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Why Cisco paid $1.4 billion for IoT platform provider Jasper

Cisco acquires IoT company Jasper $1.4 billion
Credit: REUTERS/Albert Gea

What is Jasper and why did Cisco pay $1.4 billion for it?

There has arguably been no network vendor that has evangelized the value proposition of the Internet of Things (IoT) more than Cisco (disclosure: Cisco is a client of ZK Research). The company hosts the annual Internet of Things World Forum, has provided a wealth of case studies, and has sized the IoT opportunity to be about $19 trillion. These are some of the reasons why respondents to the 2015 ZK Research/Tech Target Network Purchase Intention Study ranked Cisco No. 1 when asked “Which technology vendor do you associate most with Internet of Things?” (disclosure: I am an employee of ZK Research).

cisco iot survey ZK Research

However, as strong as Cisco’s position is in IoT, questions remain about the company’s role in bringing the vision of IoT to reality. Cisco is the de facto standard in connecting things to a network, but as the company has stated over and over, IoT is about more than the connections. It also includes people, process, data, and analytics – areas in which Cisco dabbles, but isn’t strong.

This week, Cisco took a big step into becoming a broader IoT provider by announcing its intent to purchase IoT platform vendor Jasper Technologies for $1.4 billion. Jasper’s Control Center platform is a SaaS-based solution, enabling users to analyze data, track performance, gain new insights, and rapidly launch new IoT services.

Jasper currently has almost 30 service providers and over 3,500 enterprise customers, including some impressive logos such as Tesla and Starbucks, two of the more innovative digital companies. It was founded in 2004, giving Cisco one of the most mature IoT platforms in the market today, with a broad set of features and functions that revolve around device management and connectivity management that appeal to traditional enterprises and mobile service providers. Some of Jasper’s key differentiators include being endpoint-agnostic and having security specialization, broad protocol support, and quality of service.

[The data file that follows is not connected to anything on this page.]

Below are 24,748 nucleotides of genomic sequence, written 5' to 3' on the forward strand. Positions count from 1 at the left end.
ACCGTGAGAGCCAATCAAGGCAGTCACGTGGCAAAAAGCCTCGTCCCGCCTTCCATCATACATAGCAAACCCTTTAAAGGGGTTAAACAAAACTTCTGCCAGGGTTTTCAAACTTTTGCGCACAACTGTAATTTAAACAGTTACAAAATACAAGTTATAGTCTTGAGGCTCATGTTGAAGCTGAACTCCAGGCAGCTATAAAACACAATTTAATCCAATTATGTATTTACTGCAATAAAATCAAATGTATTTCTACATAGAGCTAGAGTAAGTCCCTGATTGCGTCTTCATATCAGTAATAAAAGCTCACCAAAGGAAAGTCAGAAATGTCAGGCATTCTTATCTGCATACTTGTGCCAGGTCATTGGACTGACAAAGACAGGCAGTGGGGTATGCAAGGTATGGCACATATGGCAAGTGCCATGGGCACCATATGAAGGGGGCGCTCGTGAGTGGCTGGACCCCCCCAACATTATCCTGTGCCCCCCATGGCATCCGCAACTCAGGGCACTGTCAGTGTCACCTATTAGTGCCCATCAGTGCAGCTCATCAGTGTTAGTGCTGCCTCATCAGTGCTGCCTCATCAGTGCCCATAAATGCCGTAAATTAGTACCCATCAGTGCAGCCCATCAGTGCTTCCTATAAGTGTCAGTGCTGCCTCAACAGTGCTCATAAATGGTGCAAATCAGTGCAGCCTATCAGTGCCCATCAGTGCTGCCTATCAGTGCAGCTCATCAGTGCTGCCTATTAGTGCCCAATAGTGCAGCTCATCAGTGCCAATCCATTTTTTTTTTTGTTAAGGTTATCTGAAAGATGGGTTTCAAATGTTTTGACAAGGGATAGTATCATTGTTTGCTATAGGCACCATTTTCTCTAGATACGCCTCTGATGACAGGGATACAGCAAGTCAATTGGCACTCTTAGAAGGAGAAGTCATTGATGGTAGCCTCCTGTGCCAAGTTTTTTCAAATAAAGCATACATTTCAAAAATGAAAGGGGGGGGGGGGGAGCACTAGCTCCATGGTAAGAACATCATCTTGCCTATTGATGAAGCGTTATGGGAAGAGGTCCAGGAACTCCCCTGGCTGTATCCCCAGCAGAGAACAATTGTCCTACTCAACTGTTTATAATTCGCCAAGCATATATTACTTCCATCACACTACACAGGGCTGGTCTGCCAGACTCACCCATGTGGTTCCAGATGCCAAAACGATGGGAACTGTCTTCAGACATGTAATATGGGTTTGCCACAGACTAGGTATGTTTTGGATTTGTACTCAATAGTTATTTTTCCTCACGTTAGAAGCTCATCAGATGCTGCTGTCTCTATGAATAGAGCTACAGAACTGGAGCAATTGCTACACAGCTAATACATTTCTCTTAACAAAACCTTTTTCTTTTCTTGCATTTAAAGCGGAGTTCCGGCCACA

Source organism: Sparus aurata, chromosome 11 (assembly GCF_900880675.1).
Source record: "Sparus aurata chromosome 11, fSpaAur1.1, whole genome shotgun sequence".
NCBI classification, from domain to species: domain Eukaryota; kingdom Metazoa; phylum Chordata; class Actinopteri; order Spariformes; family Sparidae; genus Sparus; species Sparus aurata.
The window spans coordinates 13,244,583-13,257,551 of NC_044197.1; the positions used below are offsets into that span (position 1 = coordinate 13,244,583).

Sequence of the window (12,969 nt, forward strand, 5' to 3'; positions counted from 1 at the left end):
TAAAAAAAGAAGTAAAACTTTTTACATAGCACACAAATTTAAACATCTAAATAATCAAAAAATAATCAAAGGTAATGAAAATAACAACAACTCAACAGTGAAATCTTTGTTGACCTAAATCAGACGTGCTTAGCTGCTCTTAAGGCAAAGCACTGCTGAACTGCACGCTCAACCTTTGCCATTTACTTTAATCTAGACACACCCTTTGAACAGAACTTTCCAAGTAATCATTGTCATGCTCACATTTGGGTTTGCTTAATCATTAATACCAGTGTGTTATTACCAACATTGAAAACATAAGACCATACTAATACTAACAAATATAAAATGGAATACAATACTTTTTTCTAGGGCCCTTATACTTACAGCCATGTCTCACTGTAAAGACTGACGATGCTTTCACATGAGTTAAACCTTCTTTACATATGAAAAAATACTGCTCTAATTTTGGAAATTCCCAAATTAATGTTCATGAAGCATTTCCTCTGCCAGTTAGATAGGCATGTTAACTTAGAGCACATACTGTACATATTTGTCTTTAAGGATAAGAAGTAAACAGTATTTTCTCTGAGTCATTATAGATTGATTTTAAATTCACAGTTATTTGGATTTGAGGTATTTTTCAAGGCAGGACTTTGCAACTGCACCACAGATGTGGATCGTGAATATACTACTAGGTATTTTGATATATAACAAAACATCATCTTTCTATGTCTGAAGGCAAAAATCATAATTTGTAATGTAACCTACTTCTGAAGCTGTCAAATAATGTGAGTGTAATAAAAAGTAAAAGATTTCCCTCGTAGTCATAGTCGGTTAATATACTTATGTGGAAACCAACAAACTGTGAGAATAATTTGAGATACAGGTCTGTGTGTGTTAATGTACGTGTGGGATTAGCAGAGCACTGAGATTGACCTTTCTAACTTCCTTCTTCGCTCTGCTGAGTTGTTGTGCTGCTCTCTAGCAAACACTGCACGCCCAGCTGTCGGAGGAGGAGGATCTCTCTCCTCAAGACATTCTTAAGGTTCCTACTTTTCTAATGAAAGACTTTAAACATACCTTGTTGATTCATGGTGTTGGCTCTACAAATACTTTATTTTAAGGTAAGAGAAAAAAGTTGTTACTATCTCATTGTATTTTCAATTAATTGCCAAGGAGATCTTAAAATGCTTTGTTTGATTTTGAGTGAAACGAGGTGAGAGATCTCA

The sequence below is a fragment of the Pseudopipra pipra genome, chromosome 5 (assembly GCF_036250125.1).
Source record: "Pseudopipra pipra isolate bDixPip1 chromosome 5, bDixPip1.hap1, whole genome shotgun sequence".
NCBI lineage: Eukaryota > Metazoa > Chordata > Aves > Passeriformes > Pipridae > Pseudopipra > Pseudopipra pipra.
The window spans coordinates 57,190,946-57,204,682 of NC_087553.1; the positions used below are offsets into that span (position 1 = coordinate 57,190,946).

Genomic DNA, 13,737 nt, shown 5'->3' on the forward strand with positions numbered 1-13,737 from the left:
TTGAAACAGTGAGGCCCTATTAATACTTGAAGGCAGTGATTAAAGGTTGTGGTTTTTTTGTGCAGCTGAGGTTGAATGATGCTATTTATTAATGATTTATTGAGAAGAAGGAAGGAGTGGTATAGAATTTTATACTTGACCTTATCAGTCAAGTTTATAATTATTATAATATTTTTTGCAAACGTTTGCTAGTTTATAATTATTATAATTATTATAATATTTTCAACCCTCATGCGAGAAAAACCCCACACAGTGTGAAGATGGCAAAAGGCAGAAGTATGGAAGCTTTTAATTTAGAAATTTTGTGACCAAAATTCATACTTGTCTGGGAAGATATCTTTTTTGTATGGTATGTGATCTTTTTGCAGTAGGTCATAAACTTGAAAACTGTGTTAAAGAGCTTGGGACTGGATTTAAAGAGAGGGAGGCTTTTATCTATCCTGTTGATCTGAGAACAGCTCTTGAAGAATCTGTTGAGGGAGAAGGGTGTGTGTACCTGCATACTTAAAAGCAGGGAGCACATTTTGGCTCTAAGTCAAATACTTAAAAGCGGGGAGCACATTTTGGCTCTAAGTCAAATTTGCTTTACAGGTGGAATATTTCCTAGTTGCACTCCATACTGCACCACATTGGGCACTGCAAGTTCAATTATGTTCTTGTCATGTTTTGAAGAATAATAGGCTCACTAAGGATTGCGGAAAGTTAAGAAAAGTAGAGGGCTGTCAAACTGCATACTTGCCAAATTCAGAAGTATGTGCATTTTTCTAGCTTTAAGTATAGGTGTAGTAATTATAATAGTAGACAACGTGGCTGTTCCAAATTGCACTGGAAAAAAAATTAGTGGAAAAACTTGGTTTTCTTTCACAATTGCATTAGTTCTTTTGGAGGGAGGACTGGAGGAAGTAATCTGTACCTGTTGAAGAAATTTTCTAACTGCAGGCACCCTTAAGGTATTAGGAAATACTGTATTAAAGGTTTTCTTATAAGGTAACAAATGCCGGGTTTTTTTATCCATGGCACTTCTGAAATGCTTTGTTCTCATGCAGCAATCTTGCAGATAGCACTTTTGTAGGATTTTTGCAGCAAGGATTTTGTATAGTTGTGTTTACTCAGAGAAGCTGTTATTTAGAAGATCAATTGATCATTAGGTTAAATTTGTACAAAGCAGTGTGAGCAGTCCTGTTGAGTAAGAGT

Anyone who follows Cisco is aware of how active the company is in building its portfolio through acquisitions. There are few, though, that fit into Cisco as neatly as Jasper. First, there is no overlap with current Cisco products, so there’s no concern over product rationalization. Also, more and more of Cisco’s products have been shifting to a recurring revenue model, so Jasper being a SaaS-based solution makes it ideal for Cisco.

Lastly, its well-known that, in addition to traditional systems integrators and VARs, Cisco leverages its service provider partnerships to bring solutions to market. Jasper already has a strong channel through mobile operators, so Cisco should be able to hit the ground running when the deal closes.

Jasper also OEMs its platform to the automotive industry to enable that vertical to implement connected car services, such as remote diagnostics, over-the-air updates, and enabling tighter integration between a consumer’s mobile phone and their car. This could help Cisco create new routes to market for other Cisco hardware and software.

The IoT industry is highly fragmented, with many vendors claiming to be a platform. However, Jasper has stepped out in front of much of the noise, and will prove to be a good acquisition for Cisco now and into the foreseeable future.

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